By the way, Noah’s partner in this project, Ricardo, is a graduate student at Stanford. And the whole project is created and supported by Stanford’s School of Education. So it’s hard to see anything very DIY about this picture of “the future of the university.” If the future of education primarily involves drawing on the resources of universities, then the future of education will be dominated by universities.
And consider this: the freely available lectures Gates refers to are indeed wonderful — my wife and I have used some of them while homeschooling our son — but that so many universities put star lecturers online for free suggests that they don’t think those lectures are central to what they provide. So what iscentral, then? To that question there’s a cynical answer and an idealistic one, and both of them are true.
The cynical answer is: social accreditation by way of a degree. Having a college degree identifies you as belonging to a certain social class, and the more prestigious the university, the higher that class. Value through social coding.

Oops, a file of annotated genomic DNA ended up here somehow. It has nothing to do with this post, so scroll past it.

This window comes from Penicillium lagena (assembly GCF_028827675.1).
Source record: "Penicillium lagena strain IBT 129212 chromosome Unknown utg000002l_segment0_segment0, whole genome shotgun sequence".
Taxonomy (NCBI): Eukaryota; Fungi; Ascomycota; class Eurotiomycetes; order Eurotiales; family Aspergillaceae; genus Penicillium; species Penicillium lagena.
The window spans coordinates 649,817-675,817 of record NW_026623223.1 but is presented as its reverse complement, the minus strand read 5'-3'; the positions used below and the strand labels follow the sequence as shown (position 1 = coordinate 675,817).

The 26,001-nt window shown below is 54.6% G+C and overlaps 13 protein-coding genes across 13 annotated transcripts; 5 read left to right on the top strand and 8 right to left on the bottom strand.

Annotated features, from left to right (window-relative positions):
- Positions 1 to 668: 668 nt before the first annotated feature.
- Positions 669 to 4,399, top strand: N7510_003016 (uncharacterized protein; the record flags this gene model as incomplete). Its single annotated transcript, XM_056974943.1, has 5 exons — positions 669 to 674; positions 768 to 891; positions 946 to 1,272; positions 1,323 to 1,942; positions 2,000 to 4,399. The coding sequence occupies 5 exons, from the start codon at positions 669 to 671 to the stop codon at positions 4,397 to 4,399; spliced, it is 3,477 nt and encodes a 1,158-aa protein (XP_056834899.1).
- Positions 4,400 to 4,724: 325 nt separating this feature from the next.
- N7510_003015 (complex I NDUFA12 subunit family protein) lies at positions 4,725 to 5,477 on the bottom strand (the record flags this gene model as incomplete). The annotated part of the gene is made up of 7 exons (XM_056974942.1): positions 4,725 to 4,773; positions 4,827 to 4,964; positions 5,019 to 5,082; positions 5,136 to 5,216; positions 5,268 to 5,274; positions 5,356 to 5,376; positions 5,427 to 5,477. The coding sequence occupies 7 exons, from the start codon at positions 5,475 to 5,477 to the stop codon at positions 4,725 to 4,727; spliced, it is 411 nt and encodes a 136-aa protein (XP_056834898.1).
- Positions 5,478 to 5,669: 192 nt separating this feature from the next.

The idealistic answer is: a dynamic and interactive environment in which students have daily real-world encounters with faculty and with one another, encounters which, unlike Google searches, are not limited by what you already know to search for. In many cases, those schools also require you to take classes you would never choose on your own, to read books you’ve never heard of, to articulate thoughts about issues so challenging that left to your own devices you’d just go do something else. Not everyone needs this: if your interest is simply and straightforwardly in owning and running your own business, then you may not need what universities offer at the prices they charge: Ask your parents to take their college savings and bankroll your first business, and learn “experientially” and “vocationally.”
But how many people really have what it takes — the courage, the stamina, the native smarts, the willingness to admit mistakes without blaming others, the sheer and extreme initiative — to learn that way? The entrepreneurial gene is not widely distributed. (Also, there’s a significant subset of the edupunk crowd who dislike any emphasis on DIY education as a path to wealth, and prefer a more countercultural model: as a commenter on this post says, “The revolution will not be monetized.”)